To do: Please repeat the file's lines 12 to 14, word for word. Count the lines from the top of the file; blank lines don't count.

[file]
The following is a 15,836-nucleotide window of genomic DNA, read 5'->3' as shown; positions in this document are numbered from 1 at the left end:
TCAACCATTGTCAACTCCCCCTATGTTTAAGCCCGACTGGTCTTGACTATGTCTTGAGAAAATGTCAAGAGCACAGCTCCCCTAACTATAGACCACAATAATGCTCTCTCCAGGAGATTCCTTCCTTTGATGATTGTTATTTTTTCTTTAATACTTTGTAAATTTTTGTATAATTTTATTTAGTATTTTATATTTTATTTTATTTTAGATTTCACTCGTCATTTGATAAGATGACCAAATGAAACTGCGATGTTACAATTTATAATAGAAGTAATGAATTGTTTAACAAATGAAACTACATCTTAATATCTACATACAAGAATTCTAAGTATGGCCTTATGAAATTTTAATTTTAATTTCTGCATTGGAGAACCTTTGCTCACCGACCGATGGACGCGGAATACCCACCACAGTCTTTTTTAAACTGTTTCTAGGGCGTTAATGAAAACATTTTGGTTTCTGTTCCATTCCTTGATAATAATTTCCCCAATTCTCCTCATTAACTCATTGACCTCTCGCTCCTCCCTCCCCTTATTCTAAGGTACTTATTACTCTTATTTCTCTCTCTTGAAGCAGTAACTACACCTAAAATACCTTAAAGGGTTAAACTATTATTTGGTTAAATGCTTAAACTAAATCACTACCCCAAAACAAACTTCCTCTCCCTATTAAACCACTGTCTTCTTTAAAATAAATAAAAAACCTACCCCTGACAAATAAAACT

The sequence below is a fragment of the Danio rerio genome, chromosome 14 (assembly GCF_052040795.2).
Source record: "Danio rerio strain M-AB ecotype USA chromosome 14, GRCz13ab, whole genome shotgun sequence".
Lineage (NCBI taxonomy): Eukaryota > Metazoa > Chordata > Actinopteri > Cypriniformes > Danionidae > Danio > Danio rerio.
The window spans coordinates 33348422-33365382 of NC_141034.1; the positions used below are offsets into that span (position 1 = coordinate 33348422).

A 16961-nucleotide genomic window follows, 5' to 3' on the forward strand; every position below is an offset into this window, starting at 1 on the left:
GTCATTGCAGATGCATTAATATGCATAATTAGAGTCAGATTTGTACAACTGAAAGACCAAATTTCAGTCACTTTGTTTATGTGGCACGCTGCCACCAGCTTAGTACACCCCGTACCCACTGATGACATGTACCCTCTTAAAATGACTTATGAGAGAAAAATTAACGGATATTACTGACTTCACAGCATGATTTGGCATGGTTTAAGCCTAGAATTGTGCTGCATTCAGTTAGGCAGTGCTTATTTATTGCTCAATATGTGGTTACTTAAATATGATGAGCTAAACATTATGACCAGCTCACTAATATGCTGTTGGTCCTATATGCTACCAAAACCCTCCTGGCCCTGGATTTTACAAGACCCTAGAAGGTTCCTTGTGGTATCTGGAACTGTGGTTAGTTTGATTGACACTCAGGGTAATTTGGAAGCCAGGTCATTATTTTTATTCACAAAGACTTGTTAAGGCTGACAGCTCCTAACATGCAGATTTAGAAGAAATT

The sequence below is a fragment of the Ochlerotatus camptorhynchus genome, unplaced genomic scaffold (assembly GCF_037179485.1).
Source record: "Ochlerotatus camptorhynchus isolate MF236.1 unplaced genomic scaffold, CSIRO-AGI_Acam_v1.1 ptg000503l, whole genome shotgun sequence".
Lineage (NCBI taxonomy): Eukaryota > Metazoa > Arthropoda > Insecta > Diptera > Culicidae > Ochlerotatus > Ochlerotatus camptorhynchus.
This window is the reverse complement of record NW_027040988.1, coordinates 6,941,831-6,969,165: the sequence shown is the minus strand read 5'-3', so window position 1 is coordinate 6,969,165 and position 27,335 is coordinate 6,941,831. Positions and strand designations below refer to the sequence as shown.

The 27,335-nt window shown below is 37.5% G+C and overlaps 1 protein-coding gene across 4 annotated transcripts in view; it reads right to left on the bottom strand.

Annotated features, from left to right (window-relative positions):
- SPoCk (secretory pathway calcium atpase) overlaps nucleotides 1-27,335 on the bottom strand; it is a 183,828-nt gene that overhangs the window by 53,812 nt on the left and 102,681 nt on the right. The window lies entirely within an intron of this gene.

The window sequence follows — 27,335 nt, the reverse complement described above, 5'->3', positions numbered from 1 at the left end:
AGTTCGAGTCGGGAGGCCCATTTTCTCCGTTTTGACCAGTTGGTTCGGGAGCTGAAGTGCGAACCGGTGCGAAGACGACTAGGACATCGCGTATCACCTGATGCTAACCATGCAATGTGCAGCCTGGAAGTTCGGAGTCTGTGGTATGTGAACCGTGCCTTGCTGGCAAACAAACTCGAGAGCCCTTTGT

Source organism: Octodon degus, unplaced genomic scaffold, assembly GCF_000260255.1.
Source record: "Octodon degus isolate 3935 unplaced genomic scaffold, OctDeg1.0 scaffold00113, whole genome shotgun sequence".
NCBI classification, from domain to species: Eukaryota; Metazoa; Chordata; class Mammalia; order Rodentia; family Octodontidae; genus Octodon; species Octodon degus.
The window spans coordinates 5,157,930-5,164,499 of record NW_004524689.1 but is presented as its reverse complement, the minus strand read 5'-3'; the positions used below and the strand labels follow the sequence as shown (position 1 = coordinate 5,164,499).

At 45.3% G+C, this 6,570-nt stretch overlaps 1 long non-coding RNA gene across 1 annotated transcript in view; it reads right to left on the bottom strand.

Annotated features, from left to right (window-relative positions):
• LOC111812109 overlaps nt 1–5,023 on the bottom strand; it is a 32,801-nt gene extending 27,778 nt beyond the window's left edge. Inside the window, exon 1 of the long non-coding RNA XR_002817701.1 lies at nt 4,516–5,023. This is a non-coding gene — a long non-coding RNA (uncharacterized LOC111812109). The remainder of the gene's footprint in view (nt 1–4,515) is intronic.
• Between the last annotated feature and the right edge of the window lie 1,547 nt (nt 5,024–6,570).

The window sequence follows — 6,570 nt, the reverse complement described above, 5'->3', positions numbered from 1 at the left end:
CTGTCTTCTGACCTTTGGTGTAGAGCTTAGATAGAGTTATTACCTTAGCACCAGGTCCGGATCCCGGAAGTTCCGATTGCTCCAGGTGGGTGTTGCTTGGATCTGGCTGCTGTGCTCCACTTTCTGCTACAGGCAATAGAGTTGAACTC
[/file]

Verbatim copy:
This window is the reverse complement of record NW_027040988.1, coordinates 6,941,831-6,969,165: the sequence shown is the minus strand read 5'-3', so window position 1 is coordinate 6,969,165 and position 27,335 is coordinate 6,941,831. Positions and strand designations below refer to the sequence as shown.

The 27,335-nt window shown below is 37.5% G+C and overlaps 1 protein-coding gene across 4 annotated transcripts in view; it reads right to left on the bottom strand.

Annotated features, from left to right (window-relative positions):